I work in the technical department developing coatings based on various polymer backbones. I am familiar with typical polyurethane raw materials, but have recently become aware of polyaspartic coatings. Could you provide an overview of this technology?
The polyaspartic coatings technology has been available since the 1990s and is an extension of polyurethane chemistry. It is based on aliphatic polyisocyanates and a specialized type of co-reactant: polyaspartic esters, which are amine functional. These two-component systems are known for fast curing speeds, leading to significant increases in productivity. They are used in a range of applications, including metal coatings in bridge beams, rail cars, sports stadiums, offshore marine applications, and a variety of concrete coatings.
The productivity increases are not based on fast curing speeds alone. This technology has permitted for some basic changes as to how the finished coating is produced. Polyaspartic technology has made it possible in some instances to move from a conventional three-layered paint system (zinc-rich primer/epoxy/polyurethane topcoat) to a two-layer system consisting of the zinc-rich primer/polyaspartic topcoat. This has been achieved in the highly demanding corrosion protection on steel application. Direct-to-metal (DTM) coating applications are also possible with polyaspartics, and productivity is improved with the elimination of a primer step. The DTM process produced a 30% reduction in labor time in a railcar application. A generic structure for the polyaspartic ester is shown in Figure 1.
The reactive groups are the secondary amines. The sterically hindered environment of these groups reduces their reactivity compared to the reaction of typical secondary amines with polyisocyanates. The overall reactivity of the aspartates can be adjusted by changing the “X” group to influence the degree of steric hindrance. In general, the reactivity falls between the very fast curing of a polyurea polymer and the slower reaction rate of a typical polyurethane. The available grades of polyaspartic esters were designed to produce different reaction rates and can be blended to achieve the desired curing profile. The degree of steric hindrance has a limited influence on the film properties of the coating film.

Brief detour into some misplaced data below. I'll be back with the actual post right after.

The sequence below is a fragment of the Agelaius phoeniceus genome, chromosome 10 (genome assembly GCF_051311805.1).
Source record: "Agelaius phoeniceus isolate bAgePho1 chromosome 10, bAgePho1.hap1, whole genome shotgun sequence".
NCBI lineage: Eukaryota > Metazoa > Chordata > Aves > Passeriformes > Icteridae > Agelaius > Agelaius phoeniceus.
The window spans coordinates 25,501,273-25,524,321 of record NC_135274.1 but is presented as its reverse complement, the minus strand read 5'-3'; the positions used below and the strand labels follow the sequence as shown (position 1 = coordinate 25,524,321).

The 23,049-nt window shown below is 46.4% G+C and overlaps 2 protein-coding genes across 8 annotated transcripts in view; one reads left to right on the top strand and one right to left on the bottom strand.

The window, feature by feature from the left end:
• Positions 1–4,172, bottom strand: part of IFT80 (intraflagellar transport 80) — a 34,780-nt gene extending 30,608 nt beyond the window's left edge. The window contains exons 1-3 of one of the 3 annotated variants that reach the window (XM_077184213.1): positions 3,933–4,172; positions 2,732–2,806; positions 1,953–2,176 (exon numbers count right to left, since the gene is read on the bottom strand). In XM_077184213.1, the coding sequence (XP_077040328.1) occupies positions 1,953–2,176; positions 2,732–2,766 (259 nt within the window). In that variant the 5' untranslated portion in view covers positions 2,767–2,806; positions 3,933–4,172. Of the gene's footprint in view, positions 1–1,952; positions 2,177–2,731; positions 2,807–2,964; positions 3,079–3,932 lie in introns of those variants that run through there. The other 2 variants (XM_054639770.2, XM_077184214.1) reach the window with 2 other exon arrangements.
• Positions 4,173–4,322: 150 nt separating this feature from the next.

The curing rate of a polyaspartic ester coating is strongly influenced by environmental conditions. As with most systems, the curing rate increases with temperature, but in this instance the rate is also greatly accelerated with increasing humidity. The second generation of polyaspartic ester technology produces formulations that are more robust and show more consistent curing times over a range of humidity levels.
Polyaspartic ester coatings formulations are unique in that they cure at a relatively high rate, but at the same time have a long enough pot life that they can be applied without the need for plural-component impingement mixing equipment. The pot life in general terms is comparable to the drying time of the coating. Once the coating is applied to the substrate, it is exposed to the catalytic influence of ambient water and the curing reaction accelerates. This curing profile permits polyaspartic coatings to be applied manually with a brush or roller. Polyaspartic coating technology should be considered if the application calls for a high-performance coating with a long open time and a fast cure profile.
For additional information on the topics addressed or to ask another question, email email@example.com with the subject line “Polyurethane Q&A.”
Any views or opinions expressed in this column are those of the author and do not represent those of ASI, its staff, Editorial Advisory Board or BNP Media.